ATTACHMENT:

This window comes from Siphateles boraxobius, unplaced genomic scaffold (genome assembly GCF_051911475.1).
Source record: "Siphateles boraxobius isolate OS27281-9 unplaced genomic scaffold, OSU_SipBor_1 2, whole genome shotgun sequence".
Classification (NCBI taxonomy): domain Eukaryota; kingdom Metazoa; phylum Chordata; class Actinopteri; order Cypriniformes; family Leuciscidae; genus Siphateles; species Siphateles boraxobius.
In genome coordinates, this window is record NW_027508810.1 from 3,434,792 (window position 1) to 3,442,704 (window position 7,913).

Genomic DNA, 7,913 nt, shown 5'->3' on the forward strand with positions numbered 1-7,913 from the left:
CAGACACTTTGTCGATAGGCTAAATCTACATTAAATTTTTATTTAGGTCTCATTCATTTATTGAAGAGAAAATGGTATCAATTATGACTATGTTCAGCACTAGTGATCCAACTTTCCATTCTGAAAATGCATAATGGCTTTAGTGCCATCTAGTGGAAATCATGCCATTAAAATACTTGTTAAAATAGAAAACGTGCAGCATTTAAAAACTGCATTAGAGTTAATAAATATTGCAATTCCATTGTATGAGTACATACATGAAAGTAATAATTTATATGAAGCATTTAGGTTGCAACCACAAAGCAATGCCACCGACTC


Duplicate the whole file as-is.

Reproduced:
This window comes from Siphateles boraxobius, unplaced genomic scaffold (genome assembly GCF_051911475.1).
Source record: "Siphateles boraxobius isolate OS27281-9 unplaced genomic scaffold, OSU_SipBor_1 2, whole genome shotgun sequence".
Classification (NCBI taxonomy): domain Eukaryota; kingdom Metazoa; phylum Chordata; class Actinopteri; order Cypriniformes; family Leuciscidae; genus Siphateles; species Siphateles boraxobius.
In genome coordinates, this window is record NW_027508810.1 from 3,434,792 (window position 1) to 3,442,704 (window position 7,913).

Genomic DNA, 7,913 nt, shown 5'->3' on the forward strand with positions numbered 1-7,913 from the left:
CAGACACTTTGTCGATAGGCTAAATCTACATTAAATTTTTATTTAGGTCTCATTCATTTATTGAAGAGAAAATGGTATCAATTATGACTATGTTCAGCACTAGTGATCCAACTTTCCATTCTGAAAATGCATAATGGCTTTAGTGCCATCTAGTGGAAATCATGCCATTAAAATACTTGTTAAAATAGAAAACGTGCAGCATTTAAAAACTGCATTAGAGTTAATAAATATTGCAATTCCATTGTATGAGTACATACATGAAAGTAATAATTTATATGAAGCATTTAGGTTGCAACCACAAAGCAATGCCACCGACTC